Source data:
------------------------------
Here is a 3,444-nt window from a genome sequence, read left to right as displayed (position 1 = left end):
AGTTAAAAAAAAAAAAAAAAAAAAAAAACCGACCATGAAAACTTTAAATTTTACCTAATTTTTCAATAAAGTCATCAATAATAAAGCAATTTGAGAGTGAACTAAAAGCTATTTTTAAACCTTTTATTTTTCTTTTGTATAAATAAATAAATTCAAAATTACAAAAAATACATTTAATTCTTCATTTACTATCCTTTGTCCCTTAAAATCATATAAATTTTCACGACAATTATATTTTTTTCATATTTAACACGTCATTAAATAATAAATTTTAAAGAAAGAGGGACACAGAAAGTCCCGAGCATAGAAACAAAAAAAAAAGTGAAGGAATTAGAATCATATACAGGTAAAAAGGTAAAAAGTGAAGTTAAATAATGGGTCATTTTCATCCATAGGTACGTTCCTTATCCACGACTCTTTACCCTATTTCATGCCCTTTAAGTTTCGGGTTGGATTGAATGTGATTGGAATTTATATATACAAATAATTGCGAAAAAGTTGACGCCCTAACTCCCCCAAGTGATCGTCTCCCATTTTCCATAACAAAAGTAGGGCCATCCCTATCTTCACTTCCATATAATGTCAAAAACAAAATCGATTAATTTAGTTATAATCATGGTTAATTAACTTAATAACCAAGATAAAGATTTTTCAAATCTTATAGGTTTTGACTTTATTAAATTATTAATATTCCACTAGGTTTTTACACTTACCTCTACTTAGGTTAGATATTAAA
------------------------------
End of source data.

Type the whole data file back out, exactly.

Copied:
Here is a 3,444-nt window from a genome sequence, read left to right as displayed (position 1 = left end):
AGTTAAAAAAAAAAAAAAAAAAAAAAAACCGACCATGAAAACTTTAAATTTTACCTAATTTTTCAATAAAGTCATCAATAATAAAGCAATTTGAGAGTGAACTAAAAGCTATTTTTAAACCTTTTATTTTTCTTTTGTATAAATAAATAAATTCAAAATTACAAAAAATACATTTAATTCTTCATTTACTATCCTTTGTCCCTTAAAATCATATAAATTTTCACGACAATTATATTTTTTTCATATTTAACACGTCATTAAATAATAAATTTTAAAGAAAGAGGGACACAGAAAGTCCCGAGCATAGAAACAAAAAAAAAAGTGAAGGAATTAGAATCATATACAGGTAAAAAGGTAAAAAGTGAAGTTAAATAATGGGTCATTTTCATCCATAGGTACGTTCCTTATCCACGACTCTTTACCCTATTTCATGCCCTTTAAGTTTCGGGTTGGATTGAATGTGATTGGAATTTATATATACAAATAATTGCGAAAAAGTTGACGCCCTAACTCCCCCAAGTGATCGTCTCCCATTTTCCATAACAAAAGTAGGGCCATCCCTATCTTCACTTCCATATAATGTCAAAAACAAAATCGATTAATTTAGTTATAATCATGGTTAATTAACTTAATAACCAAGATAAAGATTTTTCAAATCTTATAGGTTTTGACTTTATTAAATTATTAATATTCCACTAGGTTTTTACACTTACCTCTACTTAGGTTAGATATTAAA